Derek and I have lots of small family members that happen to celebrate birthdays and Christmas and buying presents for all of them every year gets expensive. We thought a fort kit could be a shnazy homemade gift that could finally land us the title of “coolest aunt + uncle ever.” So far, we’ve gifted them to four kiddos and the kits have been well received. I haven’t made one for Mya yet, but she’s tested them out before we’ve gifted them to her cousins.


Ok, it doesn’t initially look that exciting, but our blanket has a secret ingredient: GROMMETS! I have always wanted to use grommets– metal hardware makes anything cooler. Here was the perfect opportunity and the simple addition of these metal rings creates stability, adaptability, and easy assembly. The kits are super portable and inexpensive too! (Ok, I may or may not be way too excited about this.)


(1) Flat Sheet @ $5
Bungee cords, string, clamps, clips, etc. @ $3 (I bought these in bulk and rationed them out to multiple fort kits to save some coin.)
(6) sets of Grommets + Grommet Fastener @ $5 (I had already purchased grommets/ tool at Michaels, but later found that Home Depot has better price.)
(1) Husky document bag (Home Depot) @ $3
(1) Canvas tote (Old Navy) @ $2
(6) 6″ Fabric Squares — use what you have (ie old pants, t-shirts, scrap fabric)
How-to-tie-knot Flashcards

1. Cut (6) 6″ squares of fabric. These squares act as reinforcements for the grommets. (I used sample upholstry fabric, but any medium-weight fabric– like corduroy– would work nicely.)

2. For each flat sheet corner (and in the middle of the two longer sides), fold fabric square in half to create a triangle. Place sheet fabric inbetween fabric square and pin along the three sides to secure fabric square to sheet.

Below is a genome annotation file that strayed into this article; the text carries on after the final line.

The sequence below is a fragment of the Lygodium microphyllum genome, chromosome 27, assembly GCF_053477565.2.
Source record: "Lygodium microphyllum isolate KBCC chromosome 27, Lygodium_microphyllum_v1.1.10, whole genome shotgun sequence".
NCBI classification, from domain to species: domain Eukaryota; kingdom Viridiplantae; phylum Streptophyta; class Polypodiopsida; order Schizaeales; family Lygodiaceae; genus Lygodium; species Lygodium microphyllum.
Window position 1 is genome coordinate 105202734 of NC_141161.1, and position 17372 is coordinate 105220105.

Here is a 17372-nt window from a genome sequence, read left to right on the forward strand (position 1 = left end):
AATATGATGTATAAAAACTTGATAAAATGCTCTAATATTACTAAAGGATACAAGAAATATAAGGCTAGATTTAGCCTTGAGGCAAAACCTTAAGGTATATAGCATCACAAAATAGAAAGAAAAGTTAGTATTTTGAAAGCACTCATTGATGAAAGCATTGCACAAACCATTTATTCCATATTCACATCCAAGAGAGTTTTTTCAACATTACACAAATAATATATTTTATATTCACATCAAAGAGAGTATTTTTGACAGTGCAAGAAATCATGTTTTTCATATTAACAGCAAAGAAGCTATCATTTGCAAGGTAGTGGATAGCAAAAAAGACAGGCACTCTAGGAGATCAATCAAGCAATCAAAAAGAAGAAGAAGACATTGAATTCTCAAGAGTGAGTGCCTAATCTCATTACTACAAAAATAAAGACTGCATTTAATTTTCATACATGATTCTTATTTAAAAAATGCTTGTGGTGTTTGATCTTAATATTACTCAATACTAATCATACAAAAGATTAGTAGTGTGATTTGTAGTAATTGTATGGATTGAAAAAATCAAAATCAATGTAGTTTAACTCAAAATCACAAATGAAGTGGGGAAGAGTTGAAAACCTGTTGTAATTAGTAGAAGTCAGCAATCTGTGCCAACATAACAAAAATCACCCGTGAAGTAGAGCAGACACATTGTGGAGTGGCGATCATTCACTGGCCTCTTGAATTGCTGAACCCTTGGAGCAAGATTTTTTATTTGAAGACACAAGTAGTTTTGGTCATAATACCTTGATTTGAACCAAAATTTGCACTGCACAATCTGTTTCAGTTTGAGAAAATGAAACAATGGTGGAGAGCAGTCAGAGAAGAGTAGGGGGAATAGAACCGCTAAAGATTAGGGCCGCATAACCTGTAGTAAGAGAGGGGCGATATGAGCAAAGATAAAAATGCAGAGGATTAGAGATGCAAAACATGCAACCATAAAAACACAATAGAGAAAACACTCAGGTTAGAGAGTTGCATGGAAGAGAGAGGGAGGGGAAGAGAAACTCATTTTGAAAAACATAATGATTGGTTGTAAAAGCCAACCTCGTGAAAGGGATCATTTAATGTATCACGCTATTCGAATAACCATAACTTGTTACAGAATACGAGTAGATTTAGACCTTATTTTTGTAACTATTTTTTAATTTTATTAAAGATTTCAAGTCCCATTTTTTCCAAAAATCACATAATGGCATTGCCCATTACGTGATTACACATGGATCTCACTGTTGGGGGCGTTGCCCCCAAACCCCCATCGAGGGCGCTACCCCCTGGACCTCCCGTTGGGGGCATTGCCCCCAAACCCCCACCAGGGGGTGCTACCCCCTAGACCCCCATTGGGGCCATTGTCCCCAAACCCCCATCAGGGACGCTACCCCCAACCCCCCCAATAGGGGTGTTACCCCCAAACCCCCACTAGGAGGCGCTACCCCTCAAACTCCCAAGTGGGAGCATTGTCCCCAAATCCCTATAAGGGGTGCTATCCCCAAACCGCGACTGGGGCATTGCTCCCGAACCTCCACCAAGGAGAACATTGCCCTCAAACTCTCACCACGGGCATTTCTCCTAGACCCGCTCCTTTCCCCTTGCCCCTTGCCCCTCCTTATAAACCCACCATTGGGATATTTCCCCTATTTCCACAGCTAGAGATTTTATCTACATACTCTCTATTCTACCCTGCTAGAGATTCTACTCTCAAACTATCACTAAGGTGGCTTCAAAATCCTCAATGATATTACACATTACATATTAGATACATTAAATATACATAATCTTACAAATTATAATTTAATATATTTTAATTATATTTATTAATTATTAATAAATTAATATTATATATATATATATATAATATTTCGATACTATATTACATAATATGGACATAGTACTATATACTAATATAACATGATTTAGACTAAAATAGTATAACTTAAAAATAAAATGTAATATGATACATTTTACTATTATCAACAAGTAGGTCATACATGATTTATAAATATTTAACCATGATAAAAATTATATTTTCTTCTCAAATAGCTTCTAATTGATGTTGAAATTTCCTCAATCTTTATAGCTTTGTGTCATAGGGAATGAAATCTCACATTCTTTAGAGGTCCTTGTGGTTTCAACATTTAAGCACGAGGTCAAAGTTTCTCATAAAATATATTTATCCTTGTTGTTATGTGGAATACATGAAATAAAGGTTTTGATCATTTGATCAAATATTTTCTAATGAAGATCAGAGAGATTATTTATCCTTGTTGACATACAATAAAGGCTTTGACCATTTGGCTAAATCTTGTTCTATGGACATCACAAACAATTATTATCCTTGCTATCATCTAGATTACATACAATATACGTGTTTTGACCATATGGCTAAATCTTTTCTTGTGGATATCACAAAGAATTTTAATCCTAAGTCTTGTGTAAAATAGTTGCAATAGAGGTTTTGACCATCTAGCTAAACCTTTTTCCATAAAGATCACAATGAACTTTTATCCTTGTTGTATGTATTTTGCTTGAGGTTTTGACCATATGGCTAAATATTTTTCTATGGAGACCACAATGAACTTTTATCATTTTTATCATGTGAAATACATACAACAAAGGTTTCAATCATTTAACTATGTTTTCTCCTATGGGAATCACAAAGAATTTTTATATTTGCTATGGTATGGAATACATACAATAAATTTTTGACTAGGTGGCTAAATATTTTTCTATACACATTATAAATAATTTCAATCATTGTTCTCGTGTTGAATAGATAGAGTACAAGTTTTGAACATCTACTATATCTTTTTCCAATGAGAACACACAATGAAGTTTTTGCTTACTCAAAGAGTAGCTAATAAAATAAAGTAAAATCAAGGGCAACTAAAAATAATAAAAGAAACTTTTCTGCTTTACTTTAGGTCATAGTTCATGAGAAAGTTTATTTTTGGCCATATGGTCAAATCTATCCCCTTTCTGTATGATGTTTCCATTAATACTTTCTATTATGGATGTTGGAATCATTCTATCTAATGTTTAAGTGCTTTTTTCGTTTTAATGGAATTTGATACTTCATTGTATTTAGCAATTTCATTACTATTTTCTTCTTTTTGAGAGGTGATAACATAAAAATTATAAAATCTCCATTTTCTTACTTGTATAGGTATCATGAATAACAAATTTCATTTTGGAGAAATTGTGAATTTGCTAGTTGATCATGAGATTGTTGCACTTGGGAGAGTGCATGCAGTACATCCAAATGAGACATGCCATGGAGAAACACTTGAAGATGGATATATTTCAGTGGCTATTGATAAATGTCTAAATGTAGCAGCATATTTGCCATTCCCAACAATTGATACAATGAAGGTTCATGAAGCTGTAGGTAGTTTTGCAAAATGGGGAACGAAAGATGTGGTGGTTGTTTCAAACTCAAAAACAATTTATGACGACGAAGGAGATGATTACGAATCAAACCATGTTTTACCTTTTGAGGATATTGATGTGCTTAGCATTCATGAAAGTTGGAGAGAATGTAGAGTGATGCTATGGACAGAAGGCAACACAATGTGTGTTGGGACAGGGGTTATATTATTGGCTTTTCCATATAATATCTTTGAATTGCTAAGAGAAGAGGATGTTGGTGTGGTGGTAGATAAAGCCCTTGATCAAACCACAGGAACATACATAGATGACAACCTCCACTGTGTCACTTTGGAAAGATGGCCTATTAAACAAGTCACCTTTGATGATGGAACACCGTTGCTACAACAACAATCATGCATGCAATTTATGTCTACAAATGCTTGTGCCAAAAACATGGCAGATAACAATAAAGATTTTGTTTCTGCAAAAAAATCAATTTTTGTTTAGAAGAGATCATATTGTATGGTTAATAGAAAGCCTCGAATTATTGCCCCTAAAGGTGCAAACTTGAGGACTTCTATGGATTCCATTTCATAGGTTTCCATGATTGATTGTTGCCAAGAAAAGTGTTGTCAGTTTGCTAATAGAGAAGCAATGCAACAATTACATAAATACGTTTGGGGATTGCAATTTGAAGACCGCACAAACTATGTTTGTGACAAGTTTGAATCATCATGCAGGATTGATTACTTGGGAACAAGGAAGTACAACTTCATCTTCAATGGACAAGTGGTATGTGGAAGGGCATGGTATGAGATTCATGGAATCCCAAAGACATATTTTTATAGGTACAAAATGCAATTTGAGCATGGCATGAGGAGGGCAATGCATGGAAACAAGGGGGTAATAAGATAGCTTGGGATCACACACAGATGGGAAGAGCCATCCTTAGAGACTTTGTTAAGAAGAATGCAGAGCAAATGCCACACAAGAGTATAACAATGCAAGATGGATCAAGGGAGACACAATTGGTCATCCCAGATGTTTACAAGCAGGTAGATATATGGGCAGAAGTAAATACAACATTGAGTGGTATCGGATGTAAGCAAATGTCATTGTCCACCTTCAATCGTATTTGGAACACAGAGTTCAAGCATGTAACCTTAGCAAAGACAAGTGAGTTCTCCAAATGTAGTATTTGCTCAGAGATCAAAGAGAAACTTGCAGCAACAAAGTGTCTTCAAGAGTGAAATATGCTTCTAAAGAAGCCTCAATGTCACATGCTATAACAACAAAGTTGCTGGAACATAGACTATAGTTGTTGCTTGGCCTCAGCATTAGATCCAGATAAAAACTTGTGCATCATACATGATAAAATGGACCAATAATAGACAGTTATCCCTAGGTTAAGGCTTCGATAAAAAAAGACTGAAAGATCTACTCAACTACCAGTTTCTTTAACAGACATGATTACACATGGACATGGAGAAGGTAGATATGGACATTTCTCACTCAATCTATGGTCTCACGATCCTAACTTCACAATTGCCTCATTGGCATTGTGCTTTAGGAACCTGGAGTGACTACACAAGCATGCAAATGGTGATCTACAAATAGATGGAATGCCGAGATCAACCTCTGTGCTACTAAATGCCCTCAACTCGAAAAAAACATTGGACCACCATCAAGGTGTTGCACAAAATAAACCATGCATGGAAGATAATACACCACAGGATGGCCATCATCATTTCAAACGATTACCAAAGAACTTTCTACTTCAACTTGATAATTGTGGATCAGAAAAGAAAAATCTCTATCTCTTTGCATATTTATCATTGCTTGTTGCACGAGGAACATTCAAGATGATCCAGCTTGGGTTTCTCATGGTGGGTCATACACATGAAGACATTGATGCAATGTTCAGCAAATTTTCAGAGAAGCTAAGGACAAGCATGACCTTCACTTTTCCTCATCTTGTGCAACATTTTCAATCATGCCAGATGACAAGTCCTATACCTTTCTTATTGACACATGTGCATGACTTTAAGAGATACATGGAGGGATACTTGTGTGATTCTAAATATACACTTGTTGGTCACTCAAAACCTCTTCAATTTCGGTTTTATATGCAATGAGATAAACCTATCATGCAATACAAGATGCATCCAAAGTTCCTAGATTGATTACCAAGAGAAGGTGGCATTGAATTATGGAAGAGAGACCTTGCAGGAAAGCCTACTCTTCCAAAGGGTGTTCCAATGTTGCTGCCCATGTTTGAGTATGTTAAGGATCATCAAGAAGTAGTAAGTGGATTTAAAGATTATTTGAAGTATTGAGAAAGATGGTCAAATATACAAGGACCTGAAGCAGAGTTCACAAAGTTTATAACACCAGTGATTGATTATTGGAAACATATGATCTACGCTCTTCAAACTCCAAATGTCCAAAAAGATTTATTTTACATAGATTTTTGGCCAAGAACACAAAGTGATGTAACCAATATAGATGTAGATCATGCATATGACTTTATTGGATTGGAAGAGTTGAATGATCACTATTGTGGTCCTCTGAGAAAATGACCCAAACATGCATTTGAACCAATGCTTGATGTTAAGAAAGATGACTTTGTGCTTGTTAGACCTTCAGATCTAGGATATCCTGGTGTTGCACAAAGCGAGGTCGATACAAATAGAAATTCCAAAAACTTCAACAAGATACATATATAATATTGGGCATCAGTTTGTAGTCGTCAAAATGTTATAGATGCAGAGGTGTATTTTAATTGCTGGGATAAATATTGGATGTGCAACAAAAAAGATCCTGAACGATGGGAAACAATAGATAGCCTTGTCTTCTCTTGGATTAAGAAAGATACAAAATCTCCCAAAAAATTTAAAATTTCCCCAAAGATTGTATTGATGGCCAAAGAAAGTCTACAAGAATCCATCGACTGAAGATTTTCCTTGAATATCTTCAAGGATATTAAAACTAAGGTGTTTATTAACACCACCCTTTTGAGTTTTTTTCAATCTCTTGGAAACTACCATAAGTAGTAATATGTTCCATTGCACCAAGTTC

3. Machine sew along the three sides. (I used a zigzag stitch for added durability/ strength.)

4. Once all 6 fabric squares have been sewed to sheet, use a marker to trace a grommet hole in the middle of each triangle. With fabric scissors, cut-out the circle.

5. Use grommet fastener tool (sometimes sold with grommets as a kit, but otherwise purchase separately) and hammer to attach grommets to sheet.

For the Knot Flashcards, I found various online knot tutorials and made the images look somewhat uniform in InDesign. You could just as easily use PowerPoint for this– remember we are big fans of PowerPoint! Or you could just use what we created:

Cards1a Cards2a

So for the bargain price of $18 and one hour of prep/ sewing time, your kiddo can enjoy a lifetime of fort-building enjoyment. (I suppose having a supercool Dad helps the fun-factor.)


All girls loves to accessorize. Our girl accessorizes with fort kits. #proudmama


PS- In college, I created a conceptual children’s discovery center called “inTENTS“, which consisted of multiple tensile fabric sheets. Forts are awesome. That is all.


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  • Reply
    June 23, 2014 at 8:51 AM

    Jackson loves his fort kit!

    I’m thinking “Derek + Ashley” should be a new brand like “Melissa + Doug” (

    You could sell Fort Kits!

    • Reply
      June 23, 2014 at 12:35 PM

      Psht! You are funny. We’ll stick to gifting them for now. 😉 So glad Jack is enjoying his!

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